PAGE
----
It’s Not What You Think

Written by Posted On Thursday, 28 September 2023 00:00

I got an email from a good friend whom I’ve not seen in several years but we stay in touch with the occasional email or text. We live in different cities, different states, actually, so there’s not a lot of opportunity for a physical get-together. So anyway, I got a text the other day saying she was getting ready to buy a home and would I take a look at the loan documents sent to her. ‘Of course,’ I said.

So, she sent me her ‘loan docs’ and they weren’t loan docs in the strict sense. Instead, it was a Loan Cost Estimate with no property address listed. That’s common because the Estimate was sent to her before she picked out a home. I took a few moments to review and called her back and said that everything looked okay, save for the fact that I thought she might want to rethink the option of paying so many discount points. 4 to be exact.

I said that the points were way too high and suggested she look at trading so many points for a slightly higher rate. With her loan estimate, the difference in monthly payment was just about $40 per discount point paid. Her loan amount was estimated to be around $300,000 so $12,000 was a bit much. She said she knew that but wanted to get her payment down as low as possible. I did a little math with her and showed how the point/payment tradeoff didn’t work. Second, she said that her rate was 6.125% and that she was comfortable with that as the new payment would be similar to what she was paying in rent.

A week or so later, we talked again after she had located a property and put in an offer. The problem was that rates had moved quite a bit since her initial Estimate had been sent. Rates had moved up by almost 0.75%. I ran some numbers myself and told her that I wasn’t sure she would eventually qualify based upon her debt to income ratios. After another few days, she texted back and said that I was right, that the lender said she couldn’t afford what she wanted to borrow based upon current rates.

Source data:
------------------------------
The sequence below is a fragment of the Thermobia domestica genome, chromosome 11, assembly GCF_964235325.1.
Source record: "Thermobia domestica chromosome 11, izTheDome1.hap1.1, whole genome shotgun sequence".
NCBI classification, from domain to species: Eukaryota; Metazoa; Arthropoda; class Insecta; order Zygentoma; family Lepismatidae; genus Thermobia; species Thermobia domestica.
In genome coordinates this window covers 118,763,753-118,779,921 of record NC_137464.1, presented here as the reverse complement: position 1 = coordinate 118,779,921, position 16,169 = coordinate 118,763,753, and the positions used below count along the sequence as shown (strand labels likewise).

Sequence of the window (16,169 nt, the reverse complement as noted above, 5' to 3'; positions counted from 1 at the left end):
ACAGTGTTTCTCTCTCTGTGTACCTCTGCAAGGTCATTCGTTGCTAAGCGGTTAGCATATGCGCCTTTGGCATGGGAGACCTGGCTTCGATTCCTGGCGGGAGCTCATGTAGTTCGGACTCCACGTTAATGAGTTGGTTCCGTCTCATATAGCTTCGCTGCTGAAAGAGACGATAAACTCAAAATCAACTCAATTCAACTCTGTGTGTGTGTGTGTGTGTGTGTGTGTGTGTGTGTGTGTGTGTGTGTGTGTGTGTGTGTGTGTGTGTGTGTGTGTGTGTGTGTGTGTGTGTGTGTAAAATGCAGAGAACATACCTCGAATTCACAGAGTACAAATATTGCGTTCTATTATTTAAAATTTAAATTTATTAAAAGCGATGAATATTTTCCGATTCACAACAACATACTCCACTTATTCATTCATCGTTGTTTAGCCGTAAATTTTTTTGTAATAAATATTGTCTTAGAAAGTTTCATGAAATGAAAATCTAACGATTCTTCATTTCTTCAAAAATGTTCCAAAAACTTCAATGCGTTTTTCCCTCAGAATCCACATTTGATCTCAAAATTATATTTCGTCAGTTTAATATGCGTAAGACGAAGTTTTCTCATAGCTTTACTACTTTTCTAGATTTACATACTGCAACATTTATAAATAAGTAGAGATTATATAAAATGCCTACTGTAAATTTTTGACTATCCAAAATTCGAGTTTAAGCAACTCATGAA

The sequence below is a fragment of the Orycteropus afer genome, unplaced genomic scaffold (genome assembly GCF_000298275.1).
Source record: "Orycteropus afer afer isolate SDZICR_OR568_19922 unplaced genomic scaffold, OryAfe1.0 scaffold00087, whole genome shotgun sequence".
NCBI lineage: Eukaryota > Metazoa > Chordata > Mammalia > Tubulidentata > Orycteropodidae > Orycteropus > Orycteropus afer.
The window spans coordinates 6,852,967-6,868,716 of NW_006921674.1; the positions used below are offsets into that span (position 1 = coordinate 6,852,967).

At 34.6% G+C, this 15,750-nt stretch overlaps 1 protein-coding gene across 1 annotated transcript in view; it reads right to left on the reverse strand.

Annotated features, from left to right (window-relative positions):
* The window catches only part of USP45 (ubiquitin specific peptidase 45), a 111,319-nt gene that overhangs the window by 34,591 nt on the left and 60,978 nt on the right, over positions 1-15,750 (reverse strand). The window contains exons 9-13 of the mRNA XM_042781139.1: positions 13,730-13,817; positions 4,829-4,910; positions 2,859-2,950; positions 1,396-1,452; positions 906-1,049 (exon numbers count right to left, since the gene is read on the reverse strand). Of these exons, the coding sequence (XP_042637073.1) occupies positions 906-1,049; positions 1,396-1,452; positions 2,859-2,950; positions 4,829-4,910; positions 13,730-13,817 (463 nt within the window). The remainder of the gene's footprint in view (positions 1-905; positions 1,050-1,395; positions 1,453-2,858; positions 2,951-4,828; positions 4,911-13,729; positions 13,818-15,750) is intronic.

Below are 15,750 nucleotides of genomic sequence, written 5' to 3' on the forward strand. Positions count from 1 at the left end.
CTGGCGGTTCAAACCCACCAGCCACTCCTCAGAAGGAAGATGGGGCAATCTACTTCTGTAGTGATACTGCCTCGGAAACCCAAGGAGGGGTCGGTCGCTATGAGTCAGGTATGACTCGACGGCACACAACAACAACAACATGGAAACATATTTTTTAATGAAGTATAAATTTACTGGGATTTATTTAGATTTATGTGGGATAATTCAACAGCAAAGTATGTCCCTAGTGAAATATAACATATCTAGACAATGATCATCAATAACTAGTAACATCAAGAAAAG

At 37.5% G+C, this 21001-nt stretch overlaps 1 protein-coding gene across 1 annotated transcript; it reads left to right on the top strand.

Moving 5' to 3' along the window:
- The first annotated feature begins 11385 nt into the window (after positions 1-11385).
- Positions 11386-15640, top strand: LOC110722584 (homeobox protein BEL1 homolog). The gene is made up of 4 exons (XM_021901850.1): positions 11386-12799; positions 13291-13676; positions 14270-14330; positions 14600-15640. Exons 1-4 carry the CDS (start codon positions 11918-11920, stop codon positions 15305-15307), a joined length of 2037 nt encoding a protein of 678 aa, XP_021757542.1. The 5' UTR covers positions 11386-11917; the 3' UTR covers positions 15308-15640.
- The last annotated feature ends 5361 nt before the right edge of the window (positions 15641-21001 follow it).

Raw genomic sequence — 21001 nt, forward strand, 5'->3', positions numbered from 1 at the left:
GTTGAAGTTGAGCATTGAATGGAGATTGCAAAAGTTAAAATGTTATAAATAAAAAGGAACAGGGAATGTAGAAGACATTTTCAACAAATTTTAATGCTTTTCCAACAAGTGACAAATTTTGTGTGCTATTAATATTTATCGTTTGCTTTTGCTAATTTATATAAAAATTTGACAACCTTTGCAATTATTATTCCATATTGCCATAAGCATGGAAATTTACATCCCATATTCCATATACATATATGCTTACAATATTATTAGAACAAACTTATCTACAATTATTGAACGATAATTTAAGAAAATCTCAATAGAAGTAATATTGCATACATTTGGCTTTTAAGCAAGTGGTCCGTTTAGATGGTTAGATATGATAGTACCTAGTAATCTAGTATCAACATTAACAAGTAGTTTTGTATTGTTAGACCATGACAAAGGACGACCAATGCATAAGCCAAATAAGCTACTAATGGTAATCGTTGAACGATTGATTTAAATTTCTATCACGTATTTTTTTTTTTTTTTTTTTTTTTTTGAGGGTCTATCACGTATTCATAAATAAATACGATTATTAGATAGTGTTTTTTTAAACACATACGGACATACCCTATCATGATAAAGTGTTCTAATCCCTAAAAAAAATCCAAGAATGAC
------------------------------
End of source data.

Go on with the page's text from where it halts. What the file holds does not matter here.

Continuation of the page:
But my point in all this is, where was the loan officer? Why didn’t the loan officer tell her the maximum amount she could qualify for? Why didn’t the loan officer explain to her about locking in a rate and the potential impact of floating? And with rates moving up, why not give the heads up? Yes, borrowers review a Rate Lock form that informs them that rates can move until locking in, but borrowers are bewildered with paperwork at the outset. It’s easy to gloss over this particular form.  I understand that loan officers may not always have the time to update all clients about rate moves every day, but loan officers, especially in the city where my friend wanted to buy, weren't all that busy.

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David Reed

David Reed (Austin, TX) is the author of Mortgages 101, Mortgage Confidential, Your Successful Career as a Mortgage Broker , The Real Estate Investor's Guide to Financing, Your Guide to VA Loans and Decoding the New Mortgage Market. As a Senior Loan Officer and Mortgage Executive he closed more than 2,000 mortgage loans over the course of more than 20 years in commercial and residential mortgage lending. 

He has appeared on CNN, CNBC, Fox Business, Fox and Friends and the Today In New York show. His advice has appeared in the New York Times, Parade Magazine, Washington Post and Kiplinger's as well as in newspapers and magazines throughout the country. 

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